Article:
Re: Heck, why did the server freeze?
- Date: Fri, 26 Oct 2018 11:23:39 +0200
- From: Alessandro Vesely <vesely@xxxxxxx>
- Subject: Re: Heck, why did the server freeze?
On Thu 25/Oct/2018 20:30:27 +0200 Brian wrote:
> On Thu 25 Oct 2018 at 19:53:26 +0200, Alessandro Vesely wrote:
>> Hi all,
>> early this morning a network card burned out. A few hours later, the server
>> was not responding on any network address, nor on the system console. I had to
>> power it down.
>> Upon rebooting, network errors were detected an I arranged the server to work
>> with the available hardware. The last line logged was an incoming email from a
>> spammer in Brazil. It shouldn't have triggered any severe damage. I found no
>> breakdown hint in the logs.
>> My theory is that the system didn't realize that the card was broken, didn't
>> turn the interface down, and kept storing outgoing stuff until it blew off. Is
>> that reasonable or should I be more paranoid?
> You have given an exact diagnosis of your problem - the network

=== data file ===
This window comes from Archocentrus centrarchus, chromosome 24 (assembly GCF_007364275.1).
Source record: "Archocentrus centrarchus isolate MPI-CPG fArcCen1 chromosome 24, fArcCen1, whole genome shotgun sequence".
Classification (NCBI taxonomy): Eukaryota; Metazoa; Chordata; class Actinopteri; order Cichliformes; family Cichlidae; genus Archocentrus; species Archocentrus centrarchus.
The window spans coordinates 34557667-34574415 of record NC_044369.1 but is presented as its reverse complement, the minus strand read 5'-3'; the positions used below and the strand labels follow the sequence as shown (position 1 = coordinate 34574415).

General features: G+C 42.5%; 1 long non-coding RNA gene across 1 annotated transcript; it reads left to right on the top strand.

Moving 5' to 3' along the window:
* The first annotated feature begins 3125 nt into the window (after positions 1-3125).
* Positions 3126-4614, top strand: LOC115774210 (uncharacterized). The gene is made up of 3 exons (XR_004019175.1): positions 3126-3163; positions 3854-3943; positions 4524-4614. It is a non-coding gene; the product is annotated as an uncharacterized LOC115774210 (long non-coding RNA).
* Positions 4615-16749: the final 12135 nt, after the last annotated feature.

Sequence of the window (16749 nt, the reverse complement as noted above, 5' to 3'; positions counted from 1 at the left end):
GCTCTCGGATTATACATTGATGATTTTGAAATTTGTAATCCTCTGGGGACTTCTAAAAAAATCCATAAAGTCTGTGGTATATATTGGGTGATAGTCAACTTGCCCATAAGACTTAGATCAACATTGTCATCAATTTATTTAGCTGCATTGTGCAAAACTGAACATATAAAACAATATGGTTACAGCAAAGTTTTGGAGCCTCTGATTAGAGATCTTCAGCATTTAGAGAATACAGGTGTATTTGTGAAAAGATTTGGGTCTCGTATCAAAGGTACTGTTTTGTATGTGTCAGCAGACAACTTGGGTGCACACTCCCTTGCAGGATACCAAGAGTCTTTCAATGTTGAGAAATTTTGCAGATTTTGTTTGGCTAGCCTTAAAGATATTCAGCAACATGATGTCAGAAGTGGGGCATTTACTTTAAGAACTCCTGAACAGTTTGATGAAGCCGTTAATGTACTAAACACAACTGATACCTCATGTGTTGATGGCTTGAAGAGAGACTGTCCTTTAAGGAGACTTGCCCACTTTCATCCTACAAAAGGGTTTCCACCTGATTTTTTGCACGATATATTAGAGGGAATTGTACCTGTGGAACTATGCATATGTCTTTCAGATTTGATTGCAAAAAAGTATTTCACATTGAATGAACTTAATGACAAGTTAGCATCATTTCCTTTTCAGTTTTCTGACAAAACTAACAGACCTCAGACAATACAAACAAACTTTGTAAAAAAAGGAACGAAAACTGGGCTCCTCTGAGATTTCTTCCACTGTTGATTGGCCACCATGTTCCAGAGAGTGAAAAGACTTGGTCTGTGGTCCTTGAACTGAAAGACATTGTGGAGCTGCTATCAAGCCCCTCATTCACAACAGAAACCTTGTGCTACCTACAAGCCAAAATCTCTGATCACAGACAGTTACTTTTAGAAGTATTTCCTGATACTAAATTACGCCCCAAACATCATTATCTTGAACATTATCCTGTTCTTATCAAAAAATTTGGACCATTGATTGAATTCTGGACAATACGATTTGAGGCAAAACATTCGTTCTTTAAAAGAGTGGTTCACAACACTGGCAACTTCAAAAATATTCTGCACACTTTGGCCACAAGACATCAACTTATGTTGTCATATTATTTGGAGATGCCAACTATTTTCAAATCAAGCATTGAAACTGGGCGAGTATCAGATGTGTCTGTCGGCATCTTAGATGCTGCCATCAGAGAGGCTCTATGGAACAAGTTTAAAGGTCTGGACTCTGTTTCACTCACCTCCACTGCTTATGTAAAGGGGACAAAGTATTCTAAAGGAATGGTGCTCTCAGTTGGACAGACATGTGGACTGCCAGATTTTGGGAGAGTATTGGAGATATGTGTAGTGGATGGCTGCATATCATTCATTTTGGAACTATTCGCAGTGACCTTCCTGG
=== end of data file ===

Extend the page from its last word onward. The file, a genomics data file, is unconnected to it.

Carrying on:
> card failed. What's your problem? Replace it instead of agonising
> and theorising.
The problem is that the server froze. I don't think that's what it is supposed
to do when a card fails.
During the reboot, I had a plethora of RTNETLINK answers: Network is down /
Network is unreachable / File exists. It took me several RJ45 swaps to know
which network and which side of the link were the culprit.
Contrast that with log lines about anything else, from non-redundant power
supplies to failed GPG signatures. In part, the missing precise diagnosis must
be a shortcoming on part of the card vendor. However, how come the kernel
didn't realize that the link had to go down, log something, and just fail any
subsequent call on that interface, instead of freezing? Or did it freeze for
an unrelated reason?
P.S. New card expected on Monday.